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Preparing for a unique flu season

Posted on: 10/05/2020

by Nerissa Baptiste, MD
Bradford Family Practice, Foothills Medical Group, Bradford Regional Medical Center

As the weather starts to cool, we are faced with a very unique situation, the 2020-2021 flu season starting in the midst of the ongoing COVID-19 pandemic.

We cannot be certain on the challenges we will face but one concern is that it may be possible for you can be infected with the influenza (flu) virus and COVID at the same time. Also, if you are infected with one of these viruses, it may be difficult to determine which, since they both have similar symptoms and the complications of these viruses are similar as well. Another worry is that many hospitals could see an increase in the volume of patients during the fall and winter, with both influenza and COVID viruses circulating. We run the risk of overwhelming our health care systems. There is no treatment or vaccine for COVID. The treatment for influenza has been shown to decrease symptom duration by one day; but great news, there is a vaccine for influenza! This year it is more important than ever to get your flu vaccine.

A common argument is that the flu vaccine is not very effective. This could be attributed to a variety of factors, including that the strains of the influenza virus that would be present this season is predicted. In addition, the flu vaccine has been shown to provide immunity for about six months, so those who receive their vaccines too early could be infected later in the season. The ideal time to receive your flu vaccine is the months of September and October.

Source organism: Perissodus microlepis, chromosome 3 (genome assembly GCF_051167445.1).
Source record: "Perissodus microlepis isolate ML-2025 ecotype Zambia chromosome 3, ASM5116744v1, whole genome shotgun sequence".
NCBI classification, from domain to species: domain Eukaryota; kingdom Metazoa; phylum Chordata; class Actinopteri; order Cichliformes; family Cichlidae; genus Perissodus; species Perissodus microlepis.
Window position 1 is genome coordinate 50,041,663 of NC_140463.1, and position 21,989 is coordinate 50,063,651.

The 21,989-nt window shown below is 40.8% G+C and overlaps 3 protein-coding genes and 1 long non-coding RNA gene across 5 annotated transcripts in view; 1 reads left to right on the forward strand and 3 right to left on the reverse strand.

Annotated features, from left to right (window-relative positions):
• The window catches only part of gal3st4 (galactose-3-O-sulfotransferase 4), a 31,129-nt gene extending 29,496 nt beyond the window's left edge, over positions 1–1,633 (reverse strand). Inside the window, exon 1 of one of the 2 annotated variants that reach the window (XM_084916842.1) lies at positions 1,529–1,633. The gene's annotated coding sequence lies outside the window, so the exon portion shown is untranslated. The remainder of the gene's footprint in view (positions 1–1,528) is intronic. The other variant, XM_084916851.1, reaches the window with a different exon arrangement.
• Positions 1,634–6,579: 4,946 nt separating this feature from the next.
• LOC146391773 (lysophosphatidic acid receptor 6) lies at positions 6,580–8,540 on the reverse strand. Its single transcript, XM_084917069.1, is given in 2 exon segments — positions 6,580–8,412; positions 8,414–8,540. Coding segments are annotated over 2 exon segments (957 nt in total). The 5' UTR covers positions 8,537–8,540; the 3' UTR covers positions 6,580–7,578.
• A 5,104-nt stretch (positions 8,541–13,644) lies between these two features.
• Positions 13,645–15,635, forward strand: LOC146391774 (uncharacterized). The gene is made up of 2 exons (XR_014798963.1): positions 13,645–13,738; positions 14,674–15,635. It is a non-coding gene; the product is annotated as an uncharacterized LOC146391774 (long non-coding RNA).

I am frequently asked “will the flu vaccine make me sick?” When your body is building immunity after getting the vaccine (which is made of inactivated or weakened viruses), some people experience mild flu-like symptoms. It is important to note that this is not the flu. Also, the flu vaccine has been shown to decrease the severity of real flu symptoms and reduce hospitalizations.

Other than people with previous allergic reactions to the flu vaccine or those who have experienced Guillain-Barre syndrome after receiving the flu vaccine, everyone six months old and older should get the flu vaccine.

The CDC has reported that it is estimated we will have an extra 20 million doses of flu vaccine available this year, which should alleviate fears of shortages. Here at BRMC Family Practice, we are administering vaccines now. Call us or your medical provider to get vaccinated. This year, it’s more than ever to get your flu vaccine!

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